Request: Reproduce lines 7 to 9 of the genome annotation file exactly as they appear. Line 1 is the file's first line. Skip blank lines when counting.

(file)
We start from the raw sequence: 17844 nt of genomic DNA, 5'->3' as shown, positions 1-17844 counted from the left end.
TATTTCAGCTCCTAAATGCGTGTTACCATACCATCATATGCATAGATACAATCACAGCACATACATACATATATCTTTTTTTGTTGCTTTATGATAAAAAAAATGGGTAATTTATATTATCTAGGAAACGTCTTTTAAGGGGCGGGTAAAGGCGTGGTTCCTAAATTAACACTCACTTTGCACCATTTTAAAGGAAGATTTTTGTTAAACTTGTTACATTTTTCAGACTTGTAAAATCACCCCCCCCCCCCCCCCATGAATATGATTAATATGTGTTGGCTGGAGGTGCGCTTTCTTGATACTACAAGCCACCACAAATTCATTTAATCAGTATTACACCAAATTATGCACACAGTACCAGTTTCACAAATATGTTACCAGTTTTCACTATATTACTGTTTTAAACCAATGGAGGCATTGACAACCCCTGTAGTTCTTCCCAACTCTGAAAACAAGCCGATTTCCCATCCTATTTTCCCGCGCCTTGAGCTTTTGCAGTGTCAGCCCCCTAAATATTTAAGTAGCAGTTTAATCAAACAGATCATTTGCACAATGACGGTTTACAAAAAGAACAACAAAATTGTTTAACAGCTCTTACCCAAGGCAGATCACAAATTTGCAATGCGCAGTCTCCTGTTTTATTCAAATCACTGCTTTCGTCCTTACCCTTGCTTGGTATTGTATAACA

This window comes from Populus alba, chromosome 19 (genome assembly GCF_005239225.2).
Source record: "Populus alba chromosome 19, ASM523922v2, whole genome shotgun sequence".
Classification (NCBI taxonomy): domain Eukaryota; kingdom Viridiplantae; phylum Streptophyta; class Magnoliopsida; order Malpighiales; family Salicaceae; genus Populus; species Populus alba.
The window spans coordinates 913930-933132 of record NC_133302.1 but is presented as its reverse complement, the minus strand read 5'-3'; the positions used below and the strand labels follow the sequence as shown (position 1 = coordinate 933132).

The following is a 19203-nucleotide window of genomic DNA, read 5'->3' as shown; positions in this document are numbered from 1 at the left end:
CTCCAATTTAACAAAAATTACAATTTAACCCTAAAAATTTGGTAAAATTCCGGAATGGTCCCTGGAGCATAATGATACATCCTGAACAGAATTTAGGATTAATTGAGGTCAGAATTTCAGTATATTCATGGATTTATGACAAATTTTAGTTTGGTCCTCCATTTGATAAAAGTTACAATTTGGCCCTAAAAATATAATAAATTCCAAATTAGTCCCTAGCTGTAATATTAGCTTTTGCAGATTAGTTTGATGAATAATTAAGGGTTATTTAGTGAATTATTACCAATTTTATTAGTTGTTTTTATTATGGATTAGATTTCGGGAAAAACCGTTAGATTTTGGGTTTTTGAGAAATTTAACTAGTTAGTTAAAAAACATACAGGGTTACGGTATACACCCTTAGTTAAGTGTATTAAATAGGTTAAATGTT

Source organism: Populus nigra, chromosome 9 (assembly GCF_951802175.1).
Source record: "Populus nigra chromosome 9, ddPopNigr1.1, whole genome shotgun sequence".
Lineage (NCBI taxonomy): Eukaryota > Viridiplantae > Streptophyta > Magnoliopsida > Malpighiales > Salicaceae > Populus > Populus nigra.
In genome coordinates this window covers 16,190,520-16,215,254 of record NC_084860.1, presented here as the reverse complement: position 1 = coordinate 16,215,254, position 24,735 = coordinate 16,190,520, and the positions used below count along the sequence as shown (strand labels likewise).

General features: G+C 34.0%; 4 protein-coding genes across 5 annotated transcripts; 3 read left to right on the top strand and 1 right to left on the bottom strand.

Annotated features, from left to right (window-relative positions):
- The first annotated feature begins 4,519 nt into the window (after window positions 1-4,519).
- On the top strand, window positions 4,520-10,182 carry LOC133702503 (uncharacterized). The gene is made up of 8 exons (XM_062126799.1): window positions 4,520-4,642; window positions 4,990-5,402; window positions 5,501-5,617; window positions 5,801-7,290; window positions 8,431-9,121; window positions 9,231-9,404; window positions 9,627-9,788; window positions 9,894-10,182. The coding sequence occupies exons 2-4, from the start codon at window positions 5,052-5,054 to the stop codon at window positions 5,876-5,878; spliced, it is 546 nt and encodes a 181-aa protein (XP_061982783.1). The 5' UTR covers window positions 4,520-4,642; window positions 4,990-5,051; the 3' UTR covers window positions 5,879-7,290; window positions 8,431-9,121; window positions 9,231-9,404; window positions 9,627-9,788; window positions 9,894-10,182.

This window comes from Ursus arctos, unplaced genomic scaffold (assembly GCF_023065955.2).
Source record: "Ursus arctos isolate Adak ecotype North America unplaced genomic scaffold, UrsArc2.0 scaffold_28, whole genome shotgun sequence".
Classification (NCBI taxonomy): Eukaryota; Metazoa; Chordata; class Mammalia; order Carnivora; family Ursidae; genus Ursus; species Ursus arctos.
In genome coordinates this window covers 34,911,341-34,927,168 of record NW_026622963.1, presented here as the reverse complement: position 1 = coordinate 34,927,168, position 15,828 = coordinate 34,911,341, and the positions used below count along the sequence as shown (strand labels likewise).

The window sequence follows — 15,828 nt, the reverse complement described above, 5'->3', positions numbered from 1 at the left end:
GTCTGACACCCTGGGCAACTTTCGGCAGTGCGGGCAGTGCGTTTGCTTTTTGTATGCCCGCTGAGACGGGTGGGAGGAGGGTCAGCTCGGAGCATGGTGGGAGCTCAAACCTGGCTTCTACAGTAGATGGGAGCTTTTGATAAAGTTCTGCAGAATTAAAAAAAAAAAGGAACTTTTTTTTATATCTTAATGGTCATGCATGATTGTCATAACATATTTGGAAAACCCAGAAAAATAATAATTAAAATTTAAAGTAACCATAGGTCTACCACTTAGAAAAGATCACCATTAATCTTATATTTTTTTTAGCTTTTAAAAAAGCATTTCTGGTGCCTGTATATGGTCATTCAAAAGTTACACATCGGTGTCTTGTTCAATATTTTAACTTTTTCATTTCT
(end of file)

The following is a 19203-nucleotide window of genomic DNA, read 5'->3' as shown; positions in this document are numbered from 1 at the left end:
CTCCAATTTAACAAAAATTACAATTTAACCCTAAAAATTTGGTAAAATTCCGGAATGGTCCCTGGAGCATAATGATACATCCTGAACAGAATTTAGGATTAATTGAGGTCAGAATTTCAGTATATTCATGGATTTATGACAAATTTTAGTTTGGTCCTCCATTTGATAAAAGTTACAATTTGGCCCTAAAAATATAATAAATTCCAAATTAGTCCCTAGCTGTAATATTAGCTTTTGCAGATTAGTTTGATGAATAATTAAGGGTTATTTAGTGAATTATTACCAATTTTATTAGTTGTTTTTATTATGGATTAGATTTCGGGAAAAACCGTTAGATTTTGGGTTTTTGAGAAATTTAACTAGTTAGTTAAAAAACATACAGGGTTACGGTATACACCCTTAGTTAAGTGTATTAAATAGGTTAAATGTT

Source organism: Populus nigra, chromosome 9 (assembly GCF_951802175.1).